Malinda Berry, professor of ethics at Anabaptist Mennonite Biblical Seminary, shared a message on Wednesday about the centrality of singing in the culture of Goshen College.
The message “Does the world still hear our song? Singing and Social Change” highlighted how Goshen, and the surrounding world, has changed and how attitudes around singing have changed as well.
Berry, a GC graduate, shared that the most obvious change was the “mosaic of experiences” she was seeing standing at the podium.
“Goshen College didn’t look like this when I was a student,” she said. “So I’m here to offer back to you something of what I see when it comes to how Goshen College is changing and how those changes might be reflected.”
Events during Berry’s time as a student and then as a professor showed how important singing is to Goshen College. When she was a student in the mid-90s, GC celebrated its centennial with frequent renditions of the Alma Mater.
During her 2006-2009 stint as a faculty member, two debates were happening on campus: an informal debate of the practice of singing, specifically four-part a cappella, as per the Mennonite tradition, and a debate on whether the national anthem should be played at GC sporting events.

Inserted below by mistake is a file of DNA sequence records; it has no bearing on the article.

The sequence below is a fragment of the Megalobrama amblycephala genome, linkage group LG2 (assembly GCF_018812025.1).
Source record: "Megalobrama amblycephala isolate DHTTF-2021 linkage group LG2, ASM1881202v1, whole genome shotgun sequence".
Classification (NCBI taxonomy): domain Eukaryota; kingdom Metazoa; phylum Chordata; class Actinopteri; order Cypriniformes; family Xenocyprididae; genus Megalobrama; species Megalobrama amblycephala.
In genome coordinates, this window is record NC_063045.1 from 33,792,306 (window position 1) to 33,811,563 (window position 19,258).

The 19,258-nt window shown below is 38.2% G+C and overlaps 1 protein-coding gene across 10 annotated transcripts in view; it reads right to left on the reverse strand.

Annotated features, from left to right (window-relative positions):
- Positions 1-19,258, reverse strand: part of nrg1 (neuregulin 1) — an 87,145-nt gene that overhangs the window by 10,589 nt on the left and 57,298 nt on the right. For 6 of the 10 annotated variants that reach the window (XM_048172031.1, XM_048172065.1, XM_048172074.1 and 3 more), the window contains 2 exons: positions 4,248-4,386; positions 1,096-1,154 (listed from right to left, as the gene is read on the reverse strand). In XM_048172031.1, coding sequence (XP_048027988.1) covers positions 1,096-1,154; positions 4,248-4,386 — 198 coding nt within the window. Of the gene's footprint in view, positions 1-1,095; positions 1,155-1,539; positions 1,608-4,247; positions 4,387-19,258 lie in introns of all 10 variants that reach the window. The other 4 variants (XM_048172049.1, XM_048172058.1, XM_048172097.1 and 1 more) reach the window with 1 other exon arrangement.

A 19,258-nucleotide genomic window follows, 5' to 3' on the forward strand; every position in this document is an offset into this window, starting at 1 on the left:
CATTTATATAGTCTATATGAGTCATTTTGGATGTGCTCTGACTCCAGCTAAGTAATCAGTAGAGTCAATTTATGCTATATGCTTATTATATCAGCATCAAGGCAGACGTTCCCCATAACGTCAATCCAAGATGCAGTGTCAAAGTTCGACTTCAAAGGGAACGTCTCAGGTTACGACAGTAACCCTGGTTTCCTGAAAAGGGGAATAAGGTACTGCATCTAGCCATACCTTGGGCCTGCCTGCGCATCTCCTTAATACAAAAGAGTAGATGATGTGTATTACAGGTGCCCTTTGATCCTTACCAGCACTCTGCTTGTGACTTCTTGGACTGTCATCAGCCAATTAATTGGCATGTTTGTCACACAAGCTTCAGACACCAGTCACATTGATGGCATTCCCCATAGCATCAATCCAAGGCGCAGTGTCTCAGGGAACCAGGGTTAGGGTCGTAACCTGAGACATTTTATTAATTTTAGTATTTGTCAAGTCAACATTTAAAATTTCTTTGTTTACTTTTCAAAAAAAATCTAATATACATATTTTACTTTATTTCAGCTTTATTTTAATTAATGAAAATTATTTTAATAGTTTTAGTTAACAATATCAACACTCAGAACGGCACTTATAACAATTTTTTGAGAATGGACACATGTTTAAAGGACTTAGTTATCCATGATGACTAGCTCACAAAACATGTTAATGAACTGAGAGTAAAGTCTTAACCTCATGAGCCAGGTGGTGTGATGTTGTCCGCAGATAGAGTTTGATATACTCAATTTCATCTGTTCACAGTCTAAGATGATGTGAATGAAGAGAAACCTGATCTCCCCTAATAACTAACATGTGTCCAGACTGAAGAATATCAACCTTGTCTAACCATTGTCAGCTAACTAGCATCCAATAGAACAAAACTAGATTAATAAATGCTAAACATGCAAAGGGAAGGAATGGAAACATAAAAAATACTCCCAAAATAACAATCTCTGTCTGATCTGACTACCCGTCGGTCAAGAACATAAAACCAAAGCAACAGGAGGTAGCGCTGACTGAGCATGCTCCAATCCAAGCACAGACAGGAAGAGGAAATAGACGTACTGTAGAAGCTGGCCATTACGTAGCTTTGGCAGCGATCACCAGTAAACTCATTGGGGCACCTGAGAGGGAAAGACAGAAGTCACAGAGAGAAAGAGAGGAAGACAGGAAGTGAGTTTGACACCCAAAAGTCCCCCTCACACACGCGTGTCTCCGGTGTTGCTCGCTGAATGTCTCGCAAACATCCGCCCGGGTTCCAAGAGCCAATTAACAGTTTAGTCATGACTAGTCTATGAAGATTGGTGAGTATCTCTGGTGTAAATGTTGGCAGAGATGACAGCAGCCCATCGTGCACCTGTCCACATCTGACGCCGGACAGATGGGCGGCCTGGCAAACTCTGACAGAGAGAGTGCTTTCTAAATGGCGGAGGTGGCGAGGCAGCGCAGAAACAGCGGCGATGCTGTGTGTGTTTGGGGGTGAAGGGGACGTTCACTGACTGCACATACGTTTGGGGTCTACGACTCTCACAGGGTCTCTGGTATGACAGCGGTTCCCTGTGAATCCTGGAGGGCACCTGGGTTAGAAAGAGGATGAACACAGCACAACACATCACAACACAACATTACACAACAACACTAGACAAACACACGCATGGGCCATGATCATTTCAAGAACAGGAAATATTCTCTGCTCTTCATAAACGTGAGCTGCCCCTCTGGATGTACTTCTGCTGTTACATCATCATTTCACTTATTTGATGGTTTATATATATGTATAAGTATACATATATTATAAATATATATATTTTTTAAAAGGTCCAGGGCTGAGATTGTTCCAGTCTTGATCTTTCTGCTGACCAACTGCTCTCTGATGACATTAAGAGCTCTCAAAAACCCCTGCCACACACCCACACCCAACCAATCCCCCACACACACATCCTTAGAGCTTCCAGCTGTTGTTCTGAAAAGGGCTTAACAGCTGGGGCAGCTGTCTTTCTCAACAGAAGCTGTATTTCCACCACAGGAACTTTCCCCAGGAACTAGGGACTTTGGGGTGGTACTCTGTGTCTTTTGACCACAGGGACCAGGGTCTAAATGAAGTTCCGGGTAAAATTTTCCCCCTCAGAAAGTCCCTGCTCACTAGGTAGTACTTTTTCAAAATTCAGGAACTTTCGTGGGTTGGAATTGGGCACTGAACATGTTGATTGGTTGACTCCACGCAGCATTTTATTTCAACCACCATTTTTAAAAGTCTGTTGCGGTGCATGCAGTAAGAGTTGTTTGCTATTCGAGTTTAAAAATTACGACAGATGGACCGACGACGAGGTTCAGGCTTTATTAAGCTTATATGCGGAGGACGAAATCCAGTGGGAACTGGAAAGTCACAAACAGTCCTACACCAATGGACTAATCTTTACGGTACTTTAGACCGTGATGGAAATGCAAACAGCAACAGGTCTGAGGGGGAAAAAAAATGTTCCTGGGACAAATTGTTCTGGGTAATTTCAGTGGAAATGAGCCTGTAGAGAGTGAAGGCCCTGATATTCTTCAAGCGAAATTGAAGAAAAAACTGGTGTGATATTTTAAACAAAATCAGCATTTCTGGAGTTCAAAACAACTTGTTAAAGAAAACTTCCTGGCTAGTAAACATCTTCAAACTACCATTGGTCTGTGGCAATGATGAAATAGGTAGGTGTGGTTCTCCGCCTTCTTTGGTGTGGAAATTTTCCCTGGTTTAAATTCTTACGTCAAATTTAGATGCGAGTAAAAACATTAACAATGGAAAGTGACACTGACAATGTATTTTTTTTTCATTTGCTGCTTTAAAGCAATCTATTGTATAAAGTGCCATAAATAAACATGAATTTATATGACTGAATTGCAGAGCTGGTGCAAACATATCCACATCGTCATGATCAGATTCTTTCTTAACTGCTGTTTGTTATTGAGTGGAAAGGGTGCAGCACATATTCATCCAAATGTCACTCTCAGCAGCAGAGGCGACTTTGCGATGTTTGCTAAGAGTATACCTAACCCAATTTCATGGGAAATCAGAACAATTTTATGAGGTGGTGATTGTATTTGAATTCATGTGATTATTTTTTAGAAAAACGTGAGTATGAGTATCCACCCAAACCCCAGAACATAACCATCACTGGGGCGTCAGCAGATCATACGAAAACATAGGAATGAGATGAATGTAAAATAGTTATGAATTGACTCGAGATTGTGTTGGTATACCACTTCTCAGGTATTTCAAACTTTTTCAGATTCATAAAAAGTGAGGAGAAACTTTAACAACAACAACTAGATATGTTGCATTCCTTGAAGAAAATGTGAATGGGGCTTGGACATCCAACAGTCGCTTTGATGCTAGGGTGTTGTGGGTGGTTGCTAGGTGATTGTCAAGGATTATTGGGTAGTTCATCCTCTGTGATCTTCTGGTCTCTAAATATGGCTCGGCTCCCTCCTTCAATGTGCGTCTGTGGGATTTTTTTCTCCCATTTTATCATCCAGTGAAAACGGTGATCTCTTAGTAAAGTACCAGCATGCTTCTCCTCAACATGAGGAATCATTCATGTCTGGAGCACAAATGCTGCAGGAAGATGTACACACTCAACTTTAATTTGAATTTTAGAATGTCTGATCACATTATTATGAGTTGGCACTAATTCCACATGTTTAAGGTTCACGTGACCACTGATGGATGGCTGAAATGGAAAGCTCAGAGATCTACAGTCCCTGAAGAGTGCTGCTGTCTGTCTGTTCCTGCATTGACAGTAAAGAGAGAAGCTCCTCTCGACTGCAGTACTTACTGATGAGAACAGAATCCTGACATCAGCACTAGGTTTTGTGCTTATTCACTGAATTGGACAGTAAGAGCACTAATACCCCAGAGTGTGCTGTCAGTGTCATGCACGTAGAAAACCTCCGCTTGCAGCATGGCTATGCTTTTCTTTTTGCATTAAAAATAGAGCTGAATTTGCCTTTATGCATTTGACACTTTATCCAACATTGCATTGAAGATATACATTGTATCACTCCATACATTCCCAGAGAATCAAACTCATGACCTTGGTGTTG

“I think that became an incredibly painful time for Goshen College,” Barry said. “Isn’t it interesting that these two debates seem to be about hospitality and the changing student body here at Goshen College but they were also about music and singing and the kinds of songs that Goshen College values and creates?”
This realization reminded Berry of her first visits to Goshen College as a first grader for weekly piano classes where she learned the fundamentals of playing piano and reading music. As she grew older and found a love for congregational song leading, she realized how intertwined music and Mennonite identity are. This impacted the way she thought about the two debates surrounding music at Goshen.
“I paid attention to how I was responding to these debates,” said Berry. “On the one hand, I was incredibly defensive. I felt like my worldview was under attack.”
Berry said that music shapes culture and identity, and the culture of Goshen College surrounding music can be shared. “To teach someone how to do something. . . is a humbling experience,” she said.
According to Berry, four-part harmony can be thought of as a metaphor for the liberal arts.
“If we start off with general education courses, this is a way of learning the melody,” she said. “And then some of us decide to we want to be physics majors. Some of us decide we want to be art majors. Some of us decide we want to be historians or English majors. That’s taking the melody and the discipline and learning how to harmonize — how to make it more complex.”
Berry led the room in verse two of hymn 548 in “Hymnal: A worship book.” This hymn is one that was written by Goshen College faculty.
“This song belongs to each of you,” she said.
At the end of the chapel, the Student Ministry Team encouraged students to come to the front and write inspirational or transformative song lyrics on poster board that were hung up outside the chapel.